ELIXIR and Toxicology: a community in development

Marvin Martens, Rob Stierum, Emma L. Schymanski, Chris T. Evelo, Reza Aalizadeh, Hristo Aladjov, Kasia Arturi, Karine Audouze, Pavel Babica, Karel Berka, Jos Bessems, Ludek Blaha, Evan E. Bolton, Montserrat Cases, Dimitrios Ε. Damalas, Kirtan Dave, Marco Dilger, Thomas Exner, Daan P. Geerke, Roland GrafströmAlasdair Gray, John M. Hancock, Henner Hollert, Nina Jeliazkova, Danyel Jennen, Fabien Jourdan, Pascal Kahlem, Jana Klanova, Jos Kleinjans, Todor Kondic, Boï Kone, Iseult Lynch, Uko Maran, Sergio Martinez Cuesta, Hervé Ménager, Steffen Neumann, Penny Nymark, Herbert Oberacher, Noelia Ramirez, Sylvie Remy, Philippe Rocca-Serra, Reza M. Salek, Brett Sallach, Susanna-Assunta Sansone, Ferran Sanz, Haralambos Sarimveis, Sirarat Sarntivijai, Tobias Schulze, Jaroslav Slobodnik, Ola Spjuth, Jonathan Tedds, Nikolaos Thomaidis, Ralf J. M. Weber, Gerard J. P. van Westen, Craig E. Wheelock, Antony J. Williams, Hilda Witters, Barbara Zdrazil, Anže Županič, Egon L. Willighagen

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Abstract

Toxicology has been an active research field for many decades, with academic, industrial and government involvement. Modern omics and computational approaches are changing the field, from merely disease-specific observational models into target-specific predictive models. Traditionally, toxicology has strong links with other fields such as biology, chemistry, pharmacology and medicine. With the rise of synthetic and new engineered materials, alongside ongoing prioritisation needs in chemical risk assessment for existing chemicals, early predictive evaluations are becoming of utmost importance to both scientific and regulatory purposes. ELIXIR is an intergovernmental organisation that brings together life science resources from across Europe. To coordinate the linkage of various life science efforts around modern predictive toxicology, the establishment of a new ELIXIR Community is seen as instrumental. In the past few years, joint efforts, building on incidental overlap, have been piloted in the context of ELIXIR. For example, the EU-ToxRisk, diXa, HeCaToS, transQST, and the nanotoxicology community have worked with the ELIXIR TeSS, Bioschemas, and Compute Platforms and activities. In 2018, a core group of interested parties wrote a proposal, outlining a sketch of what this new ELIXIR Toxicology Community would look like. A recent workshop (held September 30th to October 1st, 2020) extended this into an ELIXIR Toxicology roadmap and a shortlist of limited investment-high gain collaborations to give body to this new community. This Whitepaper outlines the results of these efforts and defines our vision of the ELIXIR Toxicology Community and how it complements other ELIXIR activities.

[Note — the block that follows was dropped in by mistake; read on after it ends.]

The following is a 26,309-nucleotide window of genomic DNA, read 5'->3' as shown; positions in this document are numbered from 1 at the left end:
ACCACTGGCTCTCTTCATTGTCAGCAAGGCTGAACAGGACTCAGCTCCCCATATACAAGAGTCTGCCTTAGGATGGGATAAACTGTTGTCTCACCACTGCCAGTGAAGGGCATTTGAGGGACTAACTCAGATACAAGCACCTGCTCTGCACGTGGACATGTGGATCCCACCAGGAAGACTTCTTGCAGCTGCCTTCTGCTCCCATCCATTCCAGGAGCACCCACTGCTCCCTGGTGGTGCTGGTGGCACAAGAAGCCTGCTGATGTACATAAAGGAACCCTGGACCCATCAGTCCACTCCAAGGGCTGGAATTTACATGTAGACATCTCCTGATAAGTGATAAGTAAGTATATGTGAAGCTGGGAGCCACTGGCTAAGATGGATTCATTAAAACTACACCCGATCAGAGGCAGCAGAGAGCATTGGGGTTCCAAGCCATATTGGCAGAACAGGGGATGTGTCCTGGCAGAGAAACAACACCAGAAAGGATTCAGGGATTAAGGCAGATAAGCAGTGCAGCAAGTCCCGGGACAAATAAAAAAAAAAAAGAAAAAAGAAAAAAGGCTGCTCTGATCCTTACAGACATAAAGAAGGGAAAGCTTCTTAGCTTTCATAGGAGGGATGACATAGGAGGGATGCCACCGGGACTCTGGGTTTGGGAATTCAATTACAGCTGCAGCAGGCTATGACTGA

Original languageEnglish
Article number1129
JournalF1000Research
Volume10
DOIs
Publication statusPublished - 3 Oct 2023

Keywords

  • Biological Science Disciplines
  • Europe
  • Risk Assessment

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